Yesterday on Facebook, I saw multiple headlines about Chrissy Teigen’s post-baby body. I chose not to open the articles. After a friend texted me a link to one of the articles, though, and said, “Can’t they just talk about how happy she seems and/or how funny she is?!” I realized it was worth addressing.
First off, I’m happy for Chrissy Teigen. I’m happy that she had a healthy baby and that she’s able to be comfortable in her own skin. What I’m not happy with are these headlines:
- “Chrissy Teigen Just Gave Birth And Her Post-Baby Body Is Already Flawless”
- “Chrissy Teigen Flaunts Post-baby Bod Just Three Weeks After Giving Birth”
- “Chrissy Teigen Shows Off Her Envy-Inducing Three-Week Post-Baby Body”
Umm, no wonder there are body issues in this country.
You can say, ‘Oh, she’s a model.’ ‘Her job is to look good.’ ‘She has trainers and nutritionists, etc., and that we as readers should understand that and not compare ourselves.’ But, come on: we’re human. If you continue to get hit over the head with messages like these, eventually you’re going to fall down.
These web sites want headlines that will grab people’s attention. Showing something that is unique/not normal (like Chrissy’s body) will often do that. Uniqueness is one of the main pillars of newsworthiness. So, I get it. But that doesn’t mean I have to like it.
Instead of continuing to rant about how it sucks that we are constantly bombarded with unrealistic (and often photo-shopped) body images and messages, here are a few things we can do about it.
- Follow sites/social media accounts that promote positive and realistic body messages, such as Take Back Post-Partum on Instagram.
- Share your story with others. For example, a good friend of mine told me it took a year post-baby for her to feel somewhat like her old self, and she’s an amazing fitness instructor. Before she told me this, I had an unrealistic expectation that I was supposed to be back to my pre-baby body within a few months. Her story freed me in a way. I’m now 20 months post-baby and my body isn’t the same as before I gave birth, and that’s OK.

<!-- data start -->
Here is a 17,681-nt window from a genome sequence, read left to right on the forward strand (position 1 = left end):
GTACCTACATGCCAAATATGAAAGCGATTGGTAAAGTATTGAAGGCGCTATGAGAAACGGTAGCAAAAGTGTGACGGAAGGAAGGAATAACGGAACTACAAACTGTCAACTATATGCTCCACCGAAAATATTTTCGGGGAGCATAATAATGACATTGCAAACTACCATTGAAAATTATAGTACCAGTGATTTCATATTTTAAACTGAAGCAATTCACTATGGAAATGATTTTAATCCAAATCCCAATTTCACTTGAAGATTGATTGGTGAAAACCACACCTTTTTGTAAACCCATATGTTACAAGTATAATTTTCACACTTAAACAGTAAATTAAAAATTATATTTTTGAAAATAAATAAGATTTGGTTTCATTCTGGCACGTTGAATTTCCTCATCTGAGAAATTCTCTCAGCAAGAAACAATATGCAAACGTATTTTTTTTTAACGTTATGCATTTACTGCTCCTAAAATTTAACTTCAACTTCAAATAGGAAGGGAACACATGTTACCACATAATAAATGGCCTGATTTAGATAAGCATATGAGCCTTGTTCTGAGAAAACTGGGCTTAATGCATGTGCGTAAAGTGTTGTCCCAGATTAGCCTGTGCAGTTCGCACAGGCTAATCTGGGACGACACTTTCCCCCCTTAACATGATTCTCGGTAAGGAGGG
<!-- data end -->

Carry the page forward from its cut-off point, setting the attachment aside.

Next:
- If you read magazines/websites that don’t contribute positively to the way you feel about yourself, stop reading them. My mom gave me this advice about 10 years ago, and it’s taken me nearly 10 years to take the advice. I love People and US Weekly; I call them adult picture books – just so easy to flip through! But I also know that for me, these types of publications don’t contribute positively to my self-image. So with initial hesitation, I stopped subscribing to them and don’t buy them at the grocery store. I can’t say I’ve gone completely cold turkey (I occasionally buy one at an airport) but I’m trying.
Tip #3 is actually the reason why I didn’t originally click on the Chrissy Teigen links I saw yesterday. I try to limit the negative and/or unrealistic messages that enter into my world and, thereby, my daughter’s world. It’s REALLY hard. But I’m finding the more I practice, the easier it gets.
I’m happy to hear about Chrissy Teigen’s new precious baby. I just don’t want to hear about Chrissy Teigen’s post-baby body.
Love that you’re weighing in here! I stopped reading People and Cosmo in high school after I realized that reading them made me hyper aware of my body and more insecure. Many (many!) years later and I still try to avoid them, and am happier for it. Although I am admittedly the worst at playing Celebrity!!!!)
Thanks for your comment! That is awesome that you were so self aware and proactive at a young impressionable age. I wish I had done the same thing back then.